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Easy DIY Steps on How to Cultivate and Care for a Mimosa Tree

How to Care for a Mimosa Tree
The mimosa tree is one of the most popular ornamental trees because of its beautiful, pink powder-puff-like blooms and delicate leaves. They easily tempt most eyes out there just by their presence. Peep in to know how to care for a mimosa tree.
Payal Kanjwani
Last Updated: Jul 28, 2017
The Curative Uses
The mimosa tree husk is treated and used in various medicines for curing insomnia, coughing, sprains, and back pain. Its flowers are used for curing conjunctivitis.
Mimosa tree is also known as powderpuff tree or silk tree, because it has silky feathery appearance with flowers in shades of pink. It is widely known by the names Persian silk tree and pink siris. A unique characteristic of the leaves of this tree is that the leaves close during nighttime, while during the rains, the leaflets bow downwards.
Tree Description
Mimosa tree (Albizia julibrissin) was introduced to the US in 1745, primarily as an ornamental tree. It is native to Middle East and Asia. It is a fast-growing, deciduous tree that grows best in USDA hardiness zones 6 through 9. It has the ability to grow and reproduce along roadways and disturbed areas. Mimosa flowering occurs from late April to July. The flowers are fragrant and in various shades of pink, about 1½ inches long. They easily attract moths, lovely butterflies, and those chirping birds (the hummingbird's favorite plant!). With proper care and maintenance, these trees last up to 15 years on an average. They can grow up to 20-30 feet tall.
Steps to Plant and Cultivate a Mimosa Tree
Step 1: You can simply buy a young mimosa tree or start with a seedpod which will be easily available from anyone who has a mimosa tree.

Step 2: Plant the tree in full sun. If you live in a cold climate, it is best to plant your tree near a wall to help it retain heat. You can provide 75°F bottom heat with a propagation mat if the weather is cool.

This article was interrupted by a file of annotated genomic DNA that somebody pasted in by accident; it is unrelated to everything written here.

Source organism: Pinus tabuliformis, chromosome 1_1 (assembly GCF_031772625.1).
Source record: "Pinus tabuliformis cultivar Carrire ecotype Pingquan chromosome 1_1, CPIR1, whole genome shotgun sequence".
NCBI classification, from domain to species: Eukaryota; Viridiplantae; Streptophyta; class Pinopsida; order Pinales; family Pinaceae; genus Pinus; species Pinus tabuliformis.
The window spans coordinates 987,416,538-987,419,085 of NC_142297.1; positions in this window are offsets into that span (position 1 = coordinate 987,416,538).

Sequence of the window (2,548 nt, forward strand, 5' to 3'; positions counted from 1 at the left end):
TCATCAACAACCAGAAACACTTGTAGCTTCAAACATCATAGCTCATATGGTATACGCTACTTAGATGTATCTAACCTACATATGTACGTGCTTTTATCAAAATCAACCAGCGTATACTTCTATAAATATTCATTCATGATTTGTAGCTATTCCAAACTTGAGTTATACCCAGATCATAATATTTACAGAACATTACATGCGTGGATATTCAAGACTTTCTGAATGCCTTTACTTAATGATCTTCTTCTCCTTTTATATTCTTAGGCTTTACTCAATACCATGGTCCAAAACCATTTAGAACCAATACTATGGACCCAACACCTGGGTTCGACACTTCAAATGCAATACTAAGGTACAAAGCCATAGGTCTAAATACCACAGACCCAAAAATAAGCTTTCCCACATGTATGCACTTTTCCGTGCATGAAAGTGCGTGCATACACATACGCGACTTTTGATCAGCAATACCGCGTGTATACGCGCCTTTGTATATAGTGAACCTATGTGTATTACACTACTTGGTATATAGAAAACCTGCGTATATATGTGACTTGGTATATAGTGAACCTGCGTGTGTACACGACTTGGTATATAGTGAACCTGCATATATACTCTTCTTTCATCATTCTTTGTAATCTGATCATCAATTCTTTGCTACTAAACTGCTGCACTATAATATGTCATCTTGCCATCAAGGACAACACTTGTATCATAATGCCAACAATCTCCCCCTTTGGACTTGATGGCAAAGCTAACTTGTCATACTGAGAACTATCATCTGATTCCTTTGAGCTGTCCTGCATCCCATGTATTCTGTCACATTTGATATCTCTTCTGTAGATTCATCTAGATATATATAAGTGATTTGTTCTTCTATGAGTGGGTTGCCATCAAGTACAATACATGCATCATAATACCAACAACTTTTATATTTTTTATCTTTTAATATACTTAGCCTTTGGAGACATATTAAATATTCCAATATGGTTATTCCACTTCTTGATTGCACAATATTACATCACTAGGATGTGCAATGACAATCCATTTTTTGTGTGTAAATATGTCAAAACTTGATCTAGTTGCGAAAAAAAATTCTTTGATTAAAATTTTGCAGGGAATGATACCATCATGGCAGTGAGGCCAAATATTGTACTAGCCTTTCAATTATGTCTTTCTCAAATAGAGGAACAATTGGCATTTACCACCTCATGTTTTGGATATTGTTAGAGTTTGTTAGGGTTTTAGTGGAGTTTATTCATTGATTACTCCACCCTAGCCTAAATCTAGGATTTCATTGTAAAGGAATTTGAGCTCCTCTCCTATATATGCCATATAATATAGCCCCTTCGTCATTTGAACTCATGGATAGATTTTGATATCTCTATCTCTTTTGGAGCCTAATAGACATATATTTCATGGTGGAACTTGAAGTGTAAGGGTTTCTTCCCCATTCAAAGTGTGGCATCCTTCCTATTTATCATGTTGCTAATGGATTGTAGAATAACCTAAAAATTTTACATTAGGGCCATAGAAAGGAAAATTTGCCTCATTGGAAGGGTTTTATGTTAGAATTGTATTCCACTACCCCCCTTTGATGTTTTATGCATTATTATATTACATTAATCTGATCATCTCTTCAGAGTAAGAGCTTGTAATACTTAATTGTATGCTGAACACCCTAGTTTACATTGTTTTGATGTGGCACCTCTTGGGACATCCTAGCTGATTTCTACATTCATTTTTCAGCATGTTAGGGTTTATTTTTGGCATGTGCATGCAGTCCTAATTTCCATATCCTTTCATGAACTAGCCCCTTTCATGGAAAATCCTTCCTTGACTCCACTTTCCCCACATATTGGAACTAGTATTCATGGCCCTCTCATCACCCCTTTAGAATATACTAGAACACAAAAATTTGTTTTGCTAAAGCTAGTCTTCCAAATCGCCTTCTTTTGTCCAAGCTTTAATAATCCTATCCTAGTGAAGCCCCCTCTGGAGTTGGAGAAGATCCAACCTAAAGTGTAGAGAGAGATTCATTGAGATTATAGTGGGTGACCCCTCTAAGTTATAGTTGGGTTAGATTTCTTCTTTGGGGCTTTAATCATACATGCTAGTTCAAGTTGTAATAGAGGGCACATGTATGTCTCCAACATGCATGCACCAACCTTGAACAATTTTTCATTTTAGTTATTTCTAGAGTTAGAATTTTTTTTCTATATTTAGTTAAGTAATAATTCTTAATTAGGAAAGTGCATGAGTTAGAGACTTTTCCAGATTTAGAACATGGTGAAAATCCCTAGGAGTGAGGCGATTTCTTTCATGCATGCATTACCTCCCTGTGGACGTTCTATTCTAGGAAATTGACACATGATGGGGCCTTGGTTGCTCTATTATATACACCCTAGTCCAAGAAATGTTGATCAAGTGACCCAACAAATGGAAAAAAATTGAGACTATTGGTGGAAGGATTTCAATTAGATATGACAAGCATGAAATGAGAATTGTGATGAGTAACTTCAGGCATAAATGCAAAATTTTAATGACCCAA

Step 3: You need to monitor the moisture level of the soil. Water to a 2-inch depth whenever the top ½ inch of the soil dries out. Avoid over-watering or letting the soil dry out completely, since the mimosa seeds will fail to flourish.

Step 4: Fertilize your tree in the early spring if you live in a milder climate and your tree has survived the winter. Fertilizing can prolong the life of the tree. If you notice any yellowing of leaves or damaged branches, remove them, as it is the sign of your tree catching a disease. Fertilization would slow down the progression of the disease.

Step 5: For healthy growth of tree, remove dead branches as they occur.

Step 6: You should weed out the new-born trees that are produced from seedpods.
How to Take Care of a Mimosa Tree
Site selection and soil preparation: This tree should be planted at a location with full sun and moist but drained soil. It can grow on neutral to acidic soil, without too much salt. You need to dig a shallow hole in such an area. After the spot selection, you can plant the mimosa seed inside that hole.
Shovel in soil
Moist and well-drained soil
Sowing seed
Shallow seeding
Temperature and weather conditions: Mimosa is one of those trees which will thank you for putting it in the brightest, sunniest part of your yard. Temperatures should be around 65-75°F/18-24°C. Remember, mimosa won't blossom without sunlight. It can dwell in moderate to high humidity. The drought tolerance of this tree is quite high.
Planting: Don't plant them in a congested place. Allowing 25-30 feet space around the tree would work. If you are interested in growing them in series, space them 20 feet apart.